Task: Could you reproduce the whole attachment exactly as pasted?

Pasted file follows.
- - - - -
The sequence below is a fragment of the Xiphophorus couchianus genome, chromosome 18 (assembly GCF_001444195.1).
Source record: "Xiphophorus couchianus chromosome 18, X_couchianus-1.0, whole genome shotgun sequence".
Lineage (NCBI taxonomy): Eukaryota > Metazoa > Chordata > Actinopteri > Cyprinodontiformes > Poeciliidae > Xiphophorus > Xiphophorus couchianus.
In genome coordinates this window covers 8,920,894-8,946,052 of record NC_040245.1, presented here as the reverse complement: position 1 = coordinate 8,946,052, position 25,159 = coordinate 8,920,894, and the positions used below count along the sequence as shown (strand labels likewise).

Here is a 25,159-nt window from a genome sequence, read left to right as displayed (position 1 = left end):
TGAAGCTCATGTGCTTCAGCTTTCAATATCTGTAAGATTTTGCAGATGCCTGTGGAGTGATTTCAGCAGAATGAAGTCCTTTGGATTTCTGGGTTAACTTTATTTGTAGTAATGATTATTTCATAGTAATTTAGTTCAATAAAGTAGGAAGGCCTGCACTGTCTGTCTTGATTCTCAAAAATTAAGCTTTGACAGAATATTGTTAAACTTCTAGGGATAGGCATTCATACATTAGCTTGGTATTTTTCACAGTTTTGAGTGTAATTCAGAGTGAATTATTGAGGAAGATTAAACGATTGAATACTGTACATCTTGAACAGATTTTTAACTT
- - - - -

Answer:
The sequence below is a fragment of the Xiphophorus couchianus genome, chromosome 18 (assembly GCF_001444195.1).
Source record: "Xiphophorus couchianus chromosome 18, X_couchianus-1.0, whole genome shotgun sequence".
Lineage (NCBI taxonomy): Eukaryota > Metazoa > Chordata > Actinopteri > Cyprinodontiformes > Poeciliidae > Xiphophorus > Xiphophorus couchianus.
In genome coordinates this window covers 8,920,894-8,946,052 of record NC_040245.1, presented here as the reverse complement: position 1 = coordinate 8,946,052, position 25,159 = coordinate 8,920,894, and the positions used below count along the sequence as shown (strand labels likewise).

Here is a 25,159-nt window from a genome sequence, read left to right as displayed (position 1 = left end):
TGAAGCTCATGTGCTTCAGCTTTCAATATCTGTAAGATTTTGCAGATGCCTGTGGAGTGATTTCAGCAGAATGAAGTCCTTTGGATTTCTGGGTTAACTTTATTTGTAGTAATGATTATTTCATAGTAATTTAGTTCAATAAAGTAGGAAGGCCTGCACTGTCTGTCTTGATTCTCAAAAATTAAGCTTTGACAGAATATTGTTAAACTTCTAGGGATAGGCATTCATACATTAGCTTGGTATTTTTCACAGTTTTGAGTGTAATTCAGAGTGAATTATTGAGGAAGATTAAACGATTGAATACTGTACATCTTGAACAGATTTTTAACTT